Pope asks Middle East governments to protect Christians

Peter Kenny
Worshippers attend a mass at the Syriac Orthodox Church in Al-Darbasiyah, Hasakah province November 13, 2013. Due to the clashes in north-eastern Syria, many Christians have fled the area seeking safety elsewhere, activists say. Picture taken November 13, 2013.Photo: REUTERS / Stringer
Pope Francis has said he is concerned about the safety of Christians in the Middle East and he has urged Middle Eastern governments to protect them from violence.
“The Bishop of Rome will not rest so long as there are men and women, of any religion, affected in their dignity, deprived of life’s basic necessities, robbed of a future, forced to the status of refugees and displaced persons.”

“Today, along with the pastors of the Churches of the East, we make an appeal: that the right of all [people] to a decent life and to freely profess their faith be respected.”

The pontiff was speaking in Rome on Thursday at the main gathering for patriarchs and archbishops from the congregation for Eastern Churches.

“I’m very worried about living conditions faced by Christians who are suffering from conflicts and tensions in many areas of the Middle East,” said Francis.

“So often Egypt, Iraq and Syria and other areas in the Holy Land ooze tears.”

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The Pope was speaking at a time when more and more Christians are fleeing violence that has gripped Syria and Iraq and is threatening to spill over into Lebanon, where there is a significant Christian minority.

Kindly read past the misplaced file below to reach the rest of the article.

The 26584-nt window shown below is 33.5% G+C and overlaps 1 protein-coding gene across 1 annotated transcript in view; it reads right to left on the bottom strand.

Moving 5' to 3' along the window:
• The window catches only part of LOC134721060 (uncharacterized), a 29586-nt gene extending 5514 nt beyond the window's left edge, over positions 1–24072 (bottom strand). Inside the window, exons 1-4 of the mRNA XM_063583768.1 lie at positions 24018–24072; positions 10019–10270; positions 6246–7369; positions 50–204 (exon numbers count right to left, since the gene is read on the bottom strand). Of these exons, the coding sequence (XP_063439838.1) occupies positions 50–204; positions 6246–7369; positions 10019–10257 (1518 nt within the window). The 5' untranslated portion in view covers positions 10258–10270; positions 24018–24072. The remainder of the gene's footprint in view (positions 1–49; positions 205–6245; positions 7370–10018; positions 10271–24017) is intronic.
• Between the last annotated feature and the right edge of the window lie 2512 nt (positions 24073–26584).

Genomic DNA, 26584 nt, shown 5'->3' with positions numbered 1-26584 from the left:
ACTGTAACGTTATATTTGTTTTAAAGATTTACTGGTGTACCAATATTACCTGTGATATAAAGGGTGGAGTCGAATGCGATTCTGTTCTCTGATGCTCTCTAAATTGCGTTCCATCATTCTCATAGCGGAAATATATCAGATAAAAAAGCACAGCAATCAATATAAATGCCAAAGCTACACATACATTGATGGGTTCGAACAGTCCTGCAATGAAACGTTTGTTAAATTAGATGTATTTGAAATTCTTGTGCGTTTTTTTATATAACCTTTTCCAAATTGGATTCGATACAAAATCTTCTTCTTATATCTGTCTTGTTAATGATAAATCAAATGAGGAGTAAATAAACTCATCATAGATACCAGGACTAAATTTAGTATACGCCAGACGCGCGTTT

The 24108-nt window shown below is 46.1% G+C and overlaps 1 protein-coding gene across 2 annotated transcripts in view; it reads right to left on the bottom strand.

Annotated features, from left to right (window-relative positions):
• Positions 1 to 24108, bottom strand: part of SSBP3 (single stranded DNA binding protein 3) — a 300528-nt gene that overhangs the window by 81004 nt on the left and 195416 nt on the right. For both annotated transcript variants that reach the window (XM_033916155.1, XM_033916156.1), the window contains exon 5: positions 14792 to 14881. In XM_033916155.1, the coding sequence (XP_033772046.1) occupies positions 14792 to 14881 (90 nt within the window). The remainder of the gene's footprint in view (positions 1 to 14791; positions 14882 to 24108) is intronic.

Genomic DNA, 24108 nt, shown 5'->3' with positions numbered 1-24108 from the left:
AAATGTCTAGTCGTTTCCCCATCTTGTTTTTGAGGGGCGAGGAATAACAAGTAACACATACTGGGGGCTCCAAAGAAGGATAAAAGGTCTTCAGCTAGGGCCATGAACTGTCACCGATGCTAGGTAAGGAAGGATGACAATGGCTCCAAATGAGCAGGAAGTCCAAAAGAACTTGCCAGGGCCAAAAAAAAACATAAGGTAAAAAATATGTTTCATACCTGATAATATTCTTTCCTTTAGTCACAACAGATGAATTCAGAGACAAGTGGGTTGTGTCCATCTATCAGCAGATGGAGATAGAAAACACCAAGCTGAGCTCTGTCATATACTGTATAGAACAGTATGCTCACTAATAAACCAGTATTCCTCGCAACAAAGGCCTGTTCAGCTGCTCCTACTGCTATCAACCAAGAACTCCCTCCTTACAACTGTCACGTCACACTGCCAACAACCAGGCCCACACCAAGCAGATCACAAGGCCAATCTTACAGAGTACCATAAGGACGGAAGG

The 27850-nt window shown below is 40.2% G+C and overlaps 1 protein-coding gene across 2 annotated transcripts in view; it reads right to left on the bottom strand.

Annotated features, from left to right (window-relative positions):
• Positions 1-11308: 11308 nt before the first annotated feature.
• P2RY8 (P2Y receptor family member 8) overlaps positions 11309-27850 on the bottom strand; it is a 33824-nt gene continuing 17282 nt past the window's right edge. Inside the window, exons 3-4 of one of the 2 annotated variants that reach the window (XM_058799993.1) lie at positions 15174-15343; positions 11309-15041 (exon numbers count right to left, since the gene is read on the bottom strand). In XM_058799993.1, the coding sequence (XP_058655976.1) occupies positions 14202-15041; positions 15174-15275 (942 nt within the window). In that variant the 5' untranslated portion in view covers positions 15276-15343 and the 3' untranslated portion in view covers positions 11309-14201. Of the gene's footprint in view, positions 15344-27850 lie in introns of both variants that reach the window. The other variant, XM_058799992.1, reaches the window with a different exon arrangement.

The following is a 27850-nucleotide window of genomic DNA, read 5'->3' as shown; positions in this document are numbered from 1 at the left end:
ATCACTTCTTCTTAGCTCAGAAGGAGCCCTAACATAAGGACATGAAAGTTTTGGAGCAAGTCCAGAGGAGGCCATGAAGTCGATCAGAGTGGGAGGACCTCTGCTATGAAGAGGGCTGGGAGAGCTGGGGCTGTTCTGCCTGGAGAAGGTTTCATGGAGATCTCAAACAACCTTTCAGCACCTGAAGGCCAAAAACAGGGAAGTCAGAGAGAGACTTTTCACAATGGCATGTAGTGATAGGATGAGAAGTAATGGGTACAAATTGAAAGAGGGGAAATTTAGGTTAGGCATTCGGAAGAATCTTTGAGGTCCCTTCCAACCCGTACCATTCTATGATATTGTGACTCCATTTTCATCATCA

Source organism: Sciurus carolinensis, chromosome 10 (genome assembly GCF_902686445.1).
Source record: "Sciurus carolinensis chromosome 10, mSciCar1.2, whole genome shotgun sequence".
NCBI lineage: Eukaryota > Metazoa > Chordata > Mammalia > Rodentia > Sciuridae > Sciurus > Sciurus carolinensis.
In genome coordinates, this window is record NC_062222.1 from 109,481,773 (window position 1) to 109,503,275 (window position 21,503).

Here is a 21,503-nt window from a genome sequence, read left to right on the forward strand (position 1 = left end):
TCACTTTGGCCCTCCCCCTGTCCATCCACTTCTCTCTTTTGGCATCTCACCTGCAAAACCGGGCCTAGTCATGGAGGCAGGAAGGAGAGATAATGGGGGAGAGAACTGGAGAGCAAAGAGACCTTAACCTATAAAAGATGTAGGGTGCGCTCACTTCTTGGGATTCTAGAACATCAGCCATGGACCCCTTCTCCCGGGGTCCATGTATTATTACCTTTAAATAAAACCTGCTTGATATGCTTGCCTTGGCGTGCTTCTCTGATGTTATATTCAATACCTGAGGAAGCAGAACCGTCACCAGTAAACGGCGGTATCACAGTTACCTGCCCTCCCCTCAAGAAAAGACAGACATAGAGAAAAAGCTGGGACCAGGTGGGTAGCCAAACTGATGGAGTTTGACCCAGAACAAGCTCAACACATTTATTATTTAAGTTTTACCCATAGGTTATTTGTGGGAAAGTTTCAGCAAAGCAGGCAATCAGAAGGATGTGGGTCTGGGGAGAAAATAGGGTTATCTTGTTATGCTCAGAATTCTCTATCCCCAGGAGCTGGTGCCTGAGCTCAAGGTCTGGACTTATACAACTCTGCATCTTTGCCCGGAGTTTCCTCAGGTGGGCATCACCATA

The French-based Oeuvre d’Orient Catholic association says there are an between 10 to 13 million Christians in Middle Eastern region.

They comprise 36 percent of Lebanon’s population, 10 percent of Egypt’s, five percent of Syria’s and two percent of the population of Iraq.

In the Syrian Civil War Christians are often caught in the crossfire of fighting between Sunni and Shia Muslims.

They sometimes they are targeted directly by Islamist extremists for being seen as sympathetic to the regime President Bashar al-Assad, who is also from a religious minority, the Alawites.

The number of Christians in Iraq plummeted since the 2003 war, from more than 1.5 million to only a few hundred thousand.

Britain’s first Minister of Faith, and the first Muslim to serve in the UK Cabinet, spoke at Georgetown University on November 15 about how recent militant extremism in the Middle East is having a huge impact on Catholics, Protestants, and Orthodox Christians as well as other faiths in the region.

“The problem with extremism isn’t too much religion, it is too little religion. The people who kill in the name of Allah or whatever god lack a basic understanding of their own faith,” Warsi said.

“For myself, a Muslim mother, I teach my children to be good people, and then show them that Islam is a good basis for that kind of behavior, but I don’t indoctrinate them in the way that some people indoctrinate their children. I want my children to be good people first, and then hopefully good Muslims.”

She urged countries such as Pakistan to “set the tone” for tolerance of minority religious groups.

Warsi told BBC Radio, “I am concerned that the birthplace of Christianity, the parts of the world where Christianity first spread, is now seeing large sections of the Christian community leaving and those that are remaining feeling persecuted.”